Friday, 19 July, 2024
HomeHIV/AIDSSA's rollout of HIV prevention jabs stymied by price

SA's rollout of HIV prevention jabs stymied by price

Although HIV infections in South Africa have plummeted in 20 years, from highs of more than 500 00 to around 149 000 in 2023, new infections remain stubbornly above the levels required to end the HIV epidemic in the next decade.

Additionally, writes Catherine Tomlinson in Spotlight, local rollout of the latest technology in the arsenal to prevent HIV (the long-acting cabotegravir or CAB-LA injection, administered every two months) has been stalled because of high costs and limited global supply.

CAB-LA has been acknowledged as a potential game changer, but delays mean supply will probably need to be rationed for at least the next few years.

New HIV infections in 2023 were three times higher than HIV-related deaths – 149 000 versus 50 000 (roughly another 50 000 HIV+ people died of non-HIV-related causes in 2023), and the fact that the number of people becoming infected is higher than those with HIV who are dying means the absolute number of people with the virus is increasing.

In 2023, 7.8m South Africans had HIV. By 2026, this is projected to exceed 8m, meaning the country appears unlikely to meet the UN’s Sustainable Development Goal target to cut infections by 90% by 2030 (compared with 2010). To reach this target, new HIV infections must drop to around 40 000 per year.

“The consequences of the CAL-LA rationing will be more infections,” Doctors Without Borders’ Helen Bygrave told Spotlight.

CAB-LA, registered by the South African Health Products Regulatory Authority in late 2022, was shown to be highly effective at preventing HIV infection in two large trials partially conducted in South Africa. Both trials, conducted in women, men who have sex with men and trans women, were stopped early after CAB-LA’s effectiveness in preventing HIV was so apparent.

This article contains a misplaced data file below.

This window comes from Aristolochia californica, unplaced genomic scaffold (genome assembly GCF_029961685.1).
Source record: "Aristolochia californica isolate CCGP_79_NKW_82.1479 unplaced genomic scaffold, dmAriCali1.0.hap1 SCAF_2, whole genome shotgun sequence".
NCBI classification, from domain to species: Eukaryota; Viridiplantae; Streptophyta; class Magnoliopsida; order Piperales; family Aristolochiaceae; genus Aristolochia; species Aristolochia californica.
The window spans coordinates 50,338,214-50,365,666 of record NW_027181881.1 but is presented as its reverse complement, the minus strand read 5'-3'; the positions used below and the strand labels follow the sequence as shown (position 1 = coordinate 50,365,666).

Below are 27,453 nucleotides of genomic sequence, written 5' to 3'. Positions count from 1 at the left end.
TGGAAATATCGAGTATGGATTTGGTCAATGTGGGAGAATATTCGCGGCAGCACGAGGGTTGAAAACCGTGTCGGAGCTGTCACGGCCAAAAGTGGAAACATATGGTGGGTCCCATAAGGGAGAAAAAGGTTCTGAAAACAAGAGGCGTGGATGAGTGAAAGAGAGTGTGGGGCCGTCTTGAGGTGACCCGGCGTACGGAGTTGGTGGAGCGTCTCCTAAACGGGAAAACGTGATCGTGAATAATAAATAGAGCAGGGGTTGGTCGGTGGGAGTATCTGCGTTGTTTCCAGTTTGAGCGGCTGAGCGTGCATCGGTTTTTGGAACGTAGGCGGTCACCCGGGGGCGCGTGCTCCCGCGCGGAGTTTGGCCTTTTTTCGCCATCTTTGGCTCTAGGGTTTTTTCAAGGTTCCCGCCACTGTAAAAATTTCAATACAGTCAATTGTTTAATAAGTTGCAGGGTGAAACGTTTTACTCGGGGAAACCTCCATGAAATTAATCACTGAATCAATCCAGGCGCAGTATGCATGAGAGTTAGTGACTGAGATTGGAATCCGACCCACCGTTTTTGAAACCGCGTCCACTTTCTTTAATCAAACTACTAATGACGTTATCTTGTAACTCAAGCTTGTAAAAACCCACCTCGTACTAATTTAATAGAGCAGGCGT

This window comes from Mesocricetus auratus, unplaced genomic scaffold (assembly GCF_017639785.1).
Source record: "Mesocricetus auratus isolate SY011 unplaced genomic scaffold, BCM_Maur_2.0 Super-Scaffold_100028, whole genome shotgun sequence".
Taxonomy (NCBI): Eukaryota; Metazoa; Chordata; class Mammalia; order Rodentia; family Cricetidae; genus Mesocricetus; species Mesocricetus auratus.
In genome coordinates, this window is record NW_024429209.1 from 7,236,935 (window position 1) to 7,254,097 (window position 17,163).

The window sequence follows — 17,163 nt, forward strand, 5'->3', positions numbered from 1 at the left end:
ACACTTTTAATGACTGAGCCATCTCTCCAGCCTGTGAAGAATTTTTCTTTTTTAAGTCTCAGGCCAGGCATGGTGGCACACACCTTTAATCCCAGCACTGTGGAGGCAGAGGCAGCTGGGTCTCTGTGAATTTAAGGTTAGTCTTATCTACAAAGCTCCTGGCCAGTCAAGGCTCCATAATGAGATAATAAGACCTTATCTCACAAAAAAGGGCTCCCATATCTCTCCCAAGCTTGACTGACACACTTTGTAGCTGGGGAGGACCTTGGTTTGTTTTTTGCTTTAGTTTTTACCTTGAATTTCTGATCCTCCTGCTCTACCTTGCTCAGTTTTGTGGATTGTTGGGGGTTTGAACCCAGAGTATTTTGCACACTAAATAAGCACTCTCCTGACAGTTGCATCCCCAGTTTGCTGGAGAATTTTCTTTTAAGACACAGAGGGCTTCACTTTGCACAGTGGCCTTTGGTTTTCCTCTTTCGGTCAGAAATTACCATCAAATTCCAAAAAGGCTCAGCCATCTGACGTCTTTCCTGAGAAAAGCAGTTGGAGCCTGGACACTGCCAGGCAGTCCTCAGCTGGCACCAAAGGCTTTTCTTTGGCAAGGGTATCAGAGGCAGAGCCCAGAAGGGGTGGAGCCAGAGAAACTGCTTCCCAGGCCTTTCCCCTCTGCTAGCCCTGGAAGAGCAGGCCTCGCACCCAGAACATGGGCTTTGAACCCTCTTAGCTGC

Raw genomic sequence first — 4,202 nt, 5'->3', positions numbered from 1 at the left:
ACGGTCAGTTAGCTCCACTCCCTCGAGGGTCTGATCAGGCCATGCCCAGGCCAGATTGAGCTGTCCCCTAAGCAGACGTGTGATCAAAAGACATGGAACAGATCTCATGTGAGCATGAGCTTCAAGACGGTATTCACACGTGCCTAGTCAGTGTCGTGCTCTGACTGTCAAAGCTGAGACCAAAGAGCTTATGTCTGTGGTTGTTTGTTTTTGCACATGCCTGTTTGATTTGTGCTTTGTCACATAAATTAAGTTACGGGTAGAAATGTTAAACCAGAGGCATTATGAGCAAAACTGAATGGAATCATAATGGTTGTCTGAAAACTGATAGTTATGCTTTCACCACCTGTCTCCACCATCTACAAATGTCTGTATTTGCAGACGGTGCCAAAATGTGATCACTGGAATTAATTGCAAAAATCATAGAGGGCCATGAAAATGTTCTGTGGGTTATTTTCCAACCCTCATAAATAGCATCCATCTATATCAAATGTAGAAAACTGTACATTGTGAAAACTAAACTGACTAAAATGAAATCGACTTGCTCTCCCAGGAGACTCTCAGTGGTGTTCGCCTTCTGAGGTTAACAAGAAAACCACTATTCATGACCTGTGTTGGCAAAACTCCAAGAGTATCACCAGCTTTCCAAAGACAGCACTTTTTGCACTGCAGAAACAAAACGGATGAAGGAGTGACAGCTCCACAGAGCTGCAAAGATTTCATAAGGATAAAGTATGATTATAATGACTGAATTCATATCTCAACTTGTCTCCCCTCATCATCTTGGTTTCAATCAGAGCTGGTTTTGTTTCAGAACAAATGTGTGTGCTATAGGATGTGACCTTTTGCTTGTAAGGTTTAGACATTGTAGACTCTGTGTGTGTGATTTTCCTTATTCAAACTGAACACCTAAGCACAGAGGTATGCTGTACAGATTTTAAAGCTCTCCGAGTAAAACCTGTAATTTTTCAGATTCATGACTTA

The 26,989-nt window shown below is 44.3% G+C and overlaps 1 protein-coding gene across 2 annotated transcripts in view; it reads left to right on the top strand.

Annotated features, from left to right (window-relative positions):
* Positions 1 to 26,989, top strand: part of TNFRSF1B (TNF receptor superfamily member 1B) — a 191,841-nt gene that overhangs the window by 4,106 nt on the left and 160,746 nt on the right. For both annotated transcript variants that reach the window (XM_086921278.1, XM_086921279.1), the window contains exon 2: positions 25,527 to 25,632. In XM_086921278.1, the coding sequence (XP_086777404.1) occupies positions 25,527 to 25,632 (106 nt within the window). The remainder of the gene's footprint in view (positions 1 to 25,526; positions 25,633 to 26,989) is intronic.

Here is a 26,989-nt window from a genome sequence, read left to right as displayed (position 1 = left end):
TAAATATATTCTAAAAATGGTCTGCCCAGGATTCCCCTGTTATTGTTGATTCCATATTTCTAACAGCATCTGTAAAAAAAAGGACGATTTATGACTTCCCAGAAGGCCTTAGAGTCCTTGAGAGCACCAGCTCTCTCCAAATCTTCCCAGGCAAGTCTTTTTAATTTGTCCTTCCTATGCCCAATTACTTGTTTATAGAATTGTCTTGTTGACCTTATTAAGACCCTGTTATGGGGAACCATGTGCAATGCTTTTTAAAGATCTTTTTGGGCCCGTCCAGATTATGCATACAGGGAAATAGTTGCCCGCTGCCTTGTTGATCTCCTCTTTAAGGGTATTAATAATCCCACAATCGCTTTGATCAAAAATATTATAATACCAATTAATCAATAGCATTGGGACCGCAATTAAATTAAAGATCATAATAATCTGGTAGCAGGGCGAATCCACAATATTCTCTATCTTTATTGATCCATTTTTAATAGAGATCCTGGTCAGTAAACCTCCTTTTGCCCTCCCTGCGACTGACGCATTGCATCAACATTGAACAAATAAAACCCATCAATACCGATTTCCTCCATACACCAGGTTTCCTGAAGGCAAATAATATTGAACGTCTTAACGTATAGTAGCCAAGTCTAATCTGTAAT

CAB-LA is even more effective than currently available oral PrEP – an already highly effective HIV prevention tool – because the injection, unlike oral PrEP, does not require users to remember or be able to take a daily pill.

In fact, the trials showed that CAB-LA virtually eliminates the risk of contracting HIV for the two months per shot. Research on jabs that provide four and six months of protection is under way.

Modelling work to assess the impact of introducing CAB-LA in South Africa suggests it has the potential to significantly reduce new infections, and with broad rollout, could prevent up to 52 000 HIV infections annually, compared with up to 16 300 when only using oral PrEP.

Dickering over price tags

One snag has been uncertainty over CAL-LA’s price. After years of advocacy by medicine access advocates for an affordable and transparent price, late last year ViiV, which makes CAB-LA, finally settled on a cost of about $30 per injection.

However, although ViiV said this is a non-profit price, the lack of public information about the company’s production costs makes it impossible to judge whether this is actually its at-cost price.

And the bad news is that the price quoted is more than what the country says it can pay.